Wednesday, July 14, 2004

Is Michael Moore an Artiste?

Movies matter to people in different ways depending not only on what you need from the particular movie but what you need from the genre.

I told a friend in passing -- literally in passing; he was walking fast and heading elsewhere -- that I not only liked Fahrenheit 9/11 but that I also enjoyed it. That stopped him in his tracks. There was so much wrong with it, he said, and he didn't mean factual errors. He ... was in a hurry. No time to explain. So he sent me this email.

What I mean by F-9/11 not being a good film is to differentiate between what's being said and how it's being crafted. It IS, indeed, an IMPORTANT film. Indeed, I'd go so far as to say HISTORIC. Wonderful! I loved every single minute. I love every single thing it SAYS -- which is why I sent $20 to Portland to entice my conservative cousin and wife to enter a movie theater for the first time since re-release of Gone With the Wind maybe 15-20 years ago. But it AIN'T a well done film. There are touches that are nice, but there's just SO much disjointed rambling and poor set-ups for parts that could have really been lyrical -- as WELL as hitting hard (in fact HARDER, because of such better crafting) -- and writing that is simply second-rate. It wanders and is anything BUT elegant. A documentary is composed in the editing room, largely. Bits like many of those Moore uses (confronting congressmen at Capitol, etc) are pre-planned, obviously -- but with no idea at ALL how they'll turn out, since reactions and events are unknown when putting it together. The editing room -- and the writing (which should derive from a general draft done before hand -- or even just a rough outline, perhaps) is what makes the film. And Moore ain't an artist.

It's the "Crumb" syndrome I see at work in those of my friends who call it "great". (And yet AGAIN -- I really LIKE F-9/11, okay!?!? For WHAT IT SAYS.) Crumb" was SO damned interesting -- such odd and strange people -- plus, if you feel as do I that Robert Crumb borders on genius, well simple "fandom" keeps you glued! But it WASN'T great film-making! The subject of a documentary in itself -- and the angle of attack on that subject -- DOES NOT a good film make! It's important to divorce oneself, when discussing whether a doc film is "great" or not from affinities to the subject itself. They're entirely independent. NOTHING to do with each other.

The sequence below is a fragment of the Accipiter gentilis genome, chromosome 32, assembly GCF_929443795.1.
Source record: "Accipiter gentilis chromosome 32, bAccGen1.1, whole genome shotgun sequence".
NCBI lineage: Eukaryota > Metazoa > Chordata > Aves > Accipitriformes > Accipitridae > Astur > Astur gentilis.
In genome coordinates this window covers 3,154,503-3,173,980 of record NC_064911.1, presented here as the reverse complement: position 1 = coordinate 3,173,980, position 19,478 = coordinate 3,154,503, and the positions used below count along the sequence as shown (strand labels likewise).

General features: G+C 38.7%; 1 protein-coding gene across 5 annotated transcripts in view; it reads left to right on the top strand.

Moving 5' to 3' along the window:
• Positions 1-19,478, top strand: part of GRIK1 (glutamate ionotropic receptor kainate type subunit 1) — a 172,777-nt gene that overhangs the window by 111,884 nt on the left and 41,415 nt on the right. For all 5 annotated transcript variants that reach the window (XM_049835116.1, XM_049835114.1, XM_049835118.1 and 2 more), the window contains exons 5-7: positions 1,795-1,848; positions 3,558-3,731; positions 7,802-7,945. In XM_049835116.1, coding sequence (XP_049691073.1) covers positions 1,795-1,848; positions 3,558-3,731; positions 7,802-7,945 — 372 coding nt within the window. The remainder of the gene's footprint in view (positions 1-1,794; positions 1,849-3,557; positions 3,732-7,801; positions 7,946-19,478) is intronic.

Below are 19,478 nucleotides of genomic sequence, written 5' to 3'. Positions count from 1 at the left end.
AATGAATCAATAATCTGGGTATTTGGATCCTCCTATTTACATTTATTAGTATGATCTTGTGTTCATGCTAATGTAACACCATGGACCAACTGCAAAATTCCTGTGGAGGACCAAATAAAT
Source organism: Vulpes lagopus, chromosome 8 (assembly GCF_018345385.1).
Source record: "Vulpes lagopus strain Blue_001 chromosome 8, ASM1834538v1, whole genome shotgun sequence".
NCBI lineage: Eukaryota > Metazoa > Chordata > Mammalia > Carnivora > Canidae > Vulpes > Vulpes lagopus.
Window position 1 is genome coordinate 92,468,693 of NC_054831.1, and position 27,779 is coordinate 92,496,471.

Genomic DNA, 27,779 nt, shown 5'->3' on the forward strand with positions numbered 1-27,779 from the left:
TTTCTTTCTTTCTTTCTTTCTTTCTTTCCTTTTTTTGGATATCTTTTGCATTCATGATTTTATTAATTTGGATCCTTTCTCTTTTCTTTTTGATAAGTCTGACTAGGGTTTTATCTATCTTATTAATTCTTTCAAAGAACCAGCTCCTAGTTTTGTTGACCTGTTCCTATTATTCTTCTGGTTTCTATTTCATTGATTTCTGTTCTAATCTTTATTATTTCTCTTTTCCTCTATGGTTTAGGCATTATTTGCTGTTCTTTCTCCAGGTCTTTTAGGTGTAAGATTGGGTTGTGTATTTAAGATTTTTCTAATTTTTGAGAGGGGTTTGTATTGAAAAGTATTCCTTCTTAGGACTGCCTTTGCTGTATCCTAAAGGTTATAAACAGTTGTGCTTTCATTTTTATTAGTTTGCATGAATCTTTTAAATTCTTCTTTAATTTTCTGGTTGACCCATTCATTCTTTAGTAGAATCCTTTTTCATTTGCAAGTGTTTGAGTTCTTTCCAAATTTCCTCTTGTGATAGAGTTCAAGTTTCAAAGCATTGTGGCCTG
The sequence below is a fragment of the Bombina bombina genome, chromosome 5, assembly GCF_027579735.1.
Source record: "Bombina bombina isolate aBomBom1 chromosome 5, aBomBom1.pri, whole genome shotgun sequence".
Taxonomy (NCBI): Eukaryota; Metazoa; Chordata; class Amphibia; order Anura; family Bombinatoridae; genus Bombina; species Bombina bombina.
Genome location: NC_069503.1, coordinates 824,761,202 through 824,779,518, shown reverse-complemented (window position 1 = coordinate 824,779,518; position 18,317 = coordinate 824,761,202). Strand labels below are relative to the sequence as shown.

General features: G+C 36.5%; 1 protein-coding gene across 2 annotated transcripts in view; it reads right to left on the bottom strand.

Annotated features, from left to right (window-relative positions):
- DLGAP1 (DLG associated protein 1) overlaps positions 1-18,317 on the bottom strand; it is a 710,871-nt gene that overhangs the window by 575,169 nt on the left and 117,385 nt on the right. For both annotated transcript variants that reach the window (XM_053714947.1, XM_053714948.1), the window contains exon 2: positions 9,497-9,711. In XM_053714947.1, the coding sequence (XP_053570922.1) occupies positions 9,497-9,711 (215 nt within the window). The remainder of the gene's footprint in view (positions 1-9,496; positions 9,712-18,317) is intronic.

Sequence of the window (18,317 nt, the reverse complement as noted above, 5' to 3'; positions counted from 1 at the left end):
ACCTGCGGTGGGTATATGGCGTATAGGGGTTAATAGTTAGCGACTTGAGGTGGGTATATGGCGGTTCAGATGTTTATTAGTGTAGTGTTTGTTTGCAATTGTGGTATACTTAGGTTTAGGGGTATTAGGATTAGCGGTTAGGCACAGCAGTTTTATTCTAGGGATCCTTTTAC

Hmmmmmmm. Do I agree? Given the fact the movie (ah, that's so much better than calling it a film) is a polemic, an angry and personal argument making no effort to be fair and balanced, it seems to me that a kind or roughness or lack of elegance is part of the art. What tone do we want a scurrilous attack to have? I would say the film's associational, conversational style suggests a work in progress, as if the filmmaker were hustling to get the images recorded and out there because the film is surfing on the news as it were. I'd say that's an example of form consistent with the purpose of the film.

What is great documentary film-making? I recall reading somewhere that a work of art in which the message is one of utter despair for humanity and the impossibility of meaning in an absurd universe, that if that work of art is done with "greatness" it, of course, is self-contradictory since the fact that you can shape the shapeless is itself fraught with positive meaning. So form must fit message (that's one idea, anyway, and you can build a career as a critic on it), and what then IS the proper form for a message that is part fierce indignation, part sympathy to the suffering of the innocent and part cool amusement at the the silliness of the villains. For these villains are presented as vain, flawed and mediocre.

I don't know how this film could have been "better" art without being a different film and a lesser film. I don't have a model in mind. The movie is a series of quick disconnected hits, but as Neil Postman has argued about video as a means of communicating serious, coherent, linear argument: IT CAN'T. We can't hold the images and the argument in our minds. I appreciate the fact Moore's movie is not complete in itself. Its point of view is clear enough, but any viewer would be a very great fool if he did not place Moore's information next to other information from other sources. Its one-sidedness is a virtue; it asks even the partisan how far he is willing to take Moore's arguments; it DEMANDS the involvement of the viewer's qualification of and addition to what's presented. For instance, some critics fault Moore for showing pre-war Iraq as a place of kite-flying children and quiet family life. Well, DUH! I say. His point is that we know all about the mass graves and the rape rooms, but let us not forget that even under the most horrific despots people stand to the side and find a way to live. When we attacked, no matter how precise we tried to be with our own weapons of selective destruction, we killed innocent people whose lives were uneventful and in many ways tolerable. Moore's images are a reminder that this is the balance even the "just war" strikes: This much innocence over here suffers to defeat this much evil over there. Keep that in mind and decide if you are happy with the balance. Only an idiot would conclude that Moore was trying to sum up all of Iraqi society in 45 seconds of film.

Ah, I've wandered away from a consideration of the documentarian's art qua art. I will ask my friend to help me make the key distinction: Wasn't Leni Riefenstahl a better artist, and thus a better propagandist, than Moore? What could possibly be more dishonest that Art with a capital A?

Hmmmmm. What I am apparently saying is that the most graceful thing about this movie is its clumsiness. Hmmmmmm, again.

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